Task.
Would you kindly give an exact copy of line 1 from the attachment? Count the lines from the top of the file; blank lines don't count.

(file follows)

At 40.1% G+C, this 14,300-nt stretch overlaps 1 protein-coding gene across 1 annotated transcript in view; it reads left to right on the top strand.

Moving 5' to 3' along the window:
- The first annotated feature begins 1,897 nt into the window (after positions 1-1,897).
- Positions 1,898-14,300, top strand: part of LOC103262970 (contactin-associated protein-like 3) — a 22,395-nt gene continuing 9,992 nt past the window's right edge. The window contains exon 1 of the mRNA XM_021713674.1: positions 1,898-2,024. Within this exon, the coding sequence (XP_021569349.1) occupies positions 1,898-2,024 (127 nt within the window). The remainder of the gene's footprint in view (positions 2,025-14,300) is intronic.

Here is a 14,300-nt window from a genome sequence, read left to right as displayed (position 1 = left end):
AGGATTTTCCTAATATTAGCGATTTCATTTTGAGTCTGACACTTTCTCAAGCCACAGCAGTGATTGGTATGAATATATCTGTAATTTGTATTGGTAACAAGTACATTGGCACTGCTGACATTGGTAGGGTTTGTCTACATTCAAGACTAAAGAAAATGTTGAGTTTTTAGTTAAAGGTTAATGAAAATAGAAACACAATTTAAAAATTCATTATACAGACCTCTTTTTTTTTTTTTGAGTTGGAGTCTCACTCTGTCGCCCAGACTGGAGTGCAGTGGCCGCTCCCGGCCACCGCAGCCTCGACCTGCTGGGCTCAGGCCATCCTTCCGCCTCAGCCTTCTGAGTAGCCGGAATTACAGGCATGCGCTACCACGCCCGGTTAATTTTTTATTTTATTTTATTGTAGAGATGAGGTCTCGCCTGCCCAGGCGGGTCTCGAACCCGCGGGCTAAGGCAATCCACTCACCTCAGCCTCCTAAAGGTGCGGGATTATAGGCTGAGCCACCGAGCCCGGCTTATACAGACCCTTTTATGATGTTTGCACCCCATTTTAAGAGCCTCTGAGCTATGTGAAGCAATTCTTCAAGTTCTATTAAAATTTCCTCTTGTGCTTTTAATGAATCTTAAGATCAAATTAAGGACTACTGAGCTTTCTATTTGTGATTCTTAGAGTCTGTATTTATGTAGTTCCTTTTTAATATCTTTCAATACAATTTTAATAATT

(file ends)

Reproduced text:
At 40.1% G+C, this 14,300-nt stretch overlaps 1 protein-coding gene across 1 annotated transcript in view; it reads left to right on the top strand.